Court of Appeal clarifies misleading advertising

3 Sep 14

Consumers are familiar with being made offers through advertisements; however the conditions attached to such offers have recently come under scrutiny.

On 27 August 2014 the Court of Appeal released the decision Godfrey Hirst NZ Limited v Cavalier Bremworth [2014] NZCA 418 clarifying when advertising is likely to be misleading or deceptive in breach of the Fair Trading Act 1986 (“the Act”).

The case concerned headline representations made by Cavalier Bremworth in respect of their “Habitat Collection” range of synthetic carpets. Cavalier posted marketing material on its website about the range of carpet and made warranties as to the life span, fade and stain resistance abilities and durability of the carpet. Their competitor, Godfrey Hirst raised a complaint that the warranties breached the Act, as they were likely to mislead and deceive consumers because they were not correct. This complaint was upheld by the High Court.

When appealed to the Court of Appeal it largely agreed with the High Court and decided that the representations on the website were misleading, and were not corrected by qualifying information provided by a hyperlink to a set of complex terms and conditions.

The warranties were found to entice consumers through the belief that the Habitat Collection was comprised of high performing carpets supported by comprehensive warranties, when in fact this was not the case. The Court found that the terms and conditions were “too detailed and complex to permit a consumer looking at the website to easily determine what was covered by the warranties.”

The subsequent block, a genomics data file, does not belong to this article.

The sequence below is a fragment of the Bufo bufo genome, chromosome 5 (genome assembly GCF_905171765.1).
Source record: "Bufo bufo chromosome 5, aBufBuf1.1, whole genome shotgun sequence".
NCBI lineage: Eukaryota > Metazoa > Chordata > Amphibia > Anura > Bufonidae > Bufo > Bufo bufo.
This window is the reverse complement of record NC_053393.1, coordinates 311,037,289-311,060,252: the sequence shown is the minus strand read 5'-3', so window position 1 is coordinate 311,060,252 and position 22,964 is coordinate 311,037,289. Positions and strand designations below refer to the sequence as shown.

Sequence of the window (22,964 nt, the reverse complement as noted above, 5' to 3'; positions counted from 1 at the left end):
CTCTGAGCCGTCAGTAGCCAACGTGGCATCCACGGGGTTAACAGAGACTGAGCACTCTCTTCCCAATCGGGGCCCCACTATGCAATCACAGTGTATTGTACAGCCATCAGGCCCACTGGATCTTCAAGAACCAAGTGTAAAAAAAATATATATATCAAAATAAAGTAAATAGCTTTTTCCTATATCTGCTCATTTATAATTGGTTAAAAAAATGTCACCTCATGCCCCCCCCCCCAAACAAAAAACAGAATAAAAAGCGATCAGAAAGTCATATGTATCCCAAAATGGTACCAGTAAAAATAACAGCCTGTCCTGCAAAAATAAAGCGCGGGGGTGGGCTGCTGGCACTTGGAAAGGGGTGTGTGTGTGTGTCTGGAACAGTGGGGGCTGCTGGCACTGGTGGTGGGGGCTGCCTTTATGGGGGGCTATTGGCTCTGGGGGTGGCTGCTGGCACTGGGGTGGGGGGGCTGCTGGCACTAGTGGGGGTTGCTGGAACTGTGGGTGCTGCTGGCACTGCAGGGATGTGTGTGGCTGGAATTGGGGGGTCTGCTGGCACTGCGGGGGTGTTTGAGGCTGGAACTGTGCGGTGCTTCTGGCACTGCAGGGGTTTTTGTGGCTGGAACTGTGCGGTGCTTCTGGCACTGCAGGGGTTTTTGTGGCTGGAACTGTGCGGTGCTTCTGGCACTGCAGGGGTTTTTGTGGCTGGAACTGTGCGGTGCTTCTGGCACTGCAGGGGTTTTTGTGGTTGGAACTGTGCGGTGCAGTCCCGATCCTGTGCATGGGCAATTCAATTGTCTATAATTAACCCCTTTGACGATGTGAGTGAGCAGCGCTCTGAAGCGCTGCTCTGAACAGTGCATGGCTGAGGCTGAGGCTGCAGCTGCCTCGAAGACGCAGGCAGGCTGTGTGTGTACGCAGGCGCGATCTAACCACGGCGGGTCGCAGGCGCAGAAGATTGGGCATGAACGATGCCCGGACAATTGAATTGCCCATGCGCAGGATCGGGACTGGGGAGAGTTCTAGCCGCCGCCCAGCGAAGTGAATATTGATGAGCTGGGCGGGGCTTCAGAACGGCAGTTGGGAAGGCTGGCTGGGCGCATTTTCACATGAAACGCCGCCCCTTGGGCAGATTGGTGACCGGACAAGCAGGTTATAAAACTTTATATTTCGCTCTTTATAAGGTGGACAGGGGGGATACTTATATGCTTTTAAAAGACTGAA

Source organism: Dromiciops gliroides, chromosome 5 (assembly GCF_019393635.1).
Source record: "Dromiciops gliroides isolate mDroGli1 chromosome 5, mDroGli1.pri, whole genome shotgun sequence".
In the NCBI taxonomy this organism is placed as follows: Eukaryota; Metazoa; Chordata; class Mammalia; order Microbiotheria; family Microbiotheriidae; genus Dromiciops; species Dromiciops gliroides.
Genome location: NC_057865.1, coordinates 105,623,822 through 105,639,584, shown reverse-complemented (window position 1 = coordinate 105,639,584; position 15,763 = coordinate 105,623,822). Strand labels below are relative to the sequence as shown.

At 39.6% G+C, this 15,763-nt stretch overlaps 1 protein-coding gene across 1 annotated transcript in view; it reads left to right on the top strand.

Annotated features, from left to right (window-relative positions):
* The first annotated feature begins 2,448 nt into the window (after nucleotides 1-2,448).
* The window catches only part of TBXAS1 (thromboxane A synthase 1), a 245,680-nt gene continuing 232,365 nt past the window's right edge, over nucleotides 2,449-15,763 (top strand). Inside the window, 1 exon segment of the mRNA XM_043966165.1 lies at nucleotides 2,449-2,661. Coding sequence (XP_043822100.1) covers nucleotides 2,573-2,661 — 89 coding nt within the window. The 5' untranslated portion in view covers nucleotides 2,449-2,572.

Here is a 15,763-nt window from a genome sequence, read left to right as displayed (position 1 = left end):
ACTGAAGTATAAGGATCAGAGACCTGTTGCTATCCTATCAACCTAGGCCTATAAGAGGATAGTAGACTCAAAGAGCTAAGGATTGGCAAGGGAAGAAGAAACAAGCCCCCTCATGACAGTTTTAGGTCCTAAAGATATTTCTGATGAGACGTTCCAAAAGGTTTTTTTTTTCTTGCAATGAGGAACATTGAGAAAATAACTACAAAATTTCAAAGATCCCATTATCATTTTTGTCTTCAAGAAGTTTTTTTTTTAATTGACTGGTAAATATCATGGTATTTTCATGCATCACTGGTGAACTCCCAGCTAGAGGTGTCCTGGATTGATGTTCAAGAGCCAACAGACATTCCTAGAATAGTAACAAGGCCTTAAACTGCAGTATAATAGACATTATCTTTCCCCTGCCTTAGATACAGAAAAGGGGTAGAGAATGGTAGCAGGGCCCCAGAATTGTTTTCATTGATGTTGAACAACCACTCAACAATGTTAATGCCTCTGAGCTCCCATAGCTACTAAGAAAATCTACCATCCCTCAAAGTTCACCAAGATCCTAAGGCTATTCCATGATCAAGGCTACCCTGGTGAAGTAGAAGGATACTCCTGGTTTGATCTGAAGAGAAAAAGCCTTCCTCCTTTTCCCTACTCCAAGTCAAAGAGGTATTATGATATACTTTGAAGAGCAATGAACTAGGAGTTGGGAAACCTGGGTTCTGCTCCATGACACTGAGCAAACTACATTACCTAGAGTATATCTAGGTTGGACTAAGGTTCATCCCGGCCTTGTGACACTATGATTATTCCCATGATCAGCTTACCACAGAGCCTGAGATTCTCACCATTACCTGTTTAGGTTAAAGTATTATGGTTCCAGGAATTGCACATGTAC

In making their decision the Court of Appeal applied the following test:

  1. What is the overall impression of the advertisement, or the dominant message by considering the advertisement as a whole?
  2. Have any qualifications to the representation been sufficiently” brought to the attention” of the consumer (by and large the average or ordinary person to whom the advertisement was targeted, excluding persons ill-equipped to understand the advertisement)
  3. Does the advertisement viewed as a whole have a tendency to entice consumers through an erroneous belief?

An answer of “no” to questions 2 an answer of “yes” to question 3 would likely result in a finding that an advertised warranty is misleading or deceptive , and requiring the writer to review their advertisement.

Some useful lessons can be learned from this case. When advertising warranties about goods or services, ensure that the dominant message of the warranty is not likely to mislead or deceive a consumer. It is not sufficient to draw a consumer’s attention to complex terms and conditions, the terms and conditions of a warranty must be readily understandable by the consumer.

For more information, or if you have any questions, please contact Anna Davidson.

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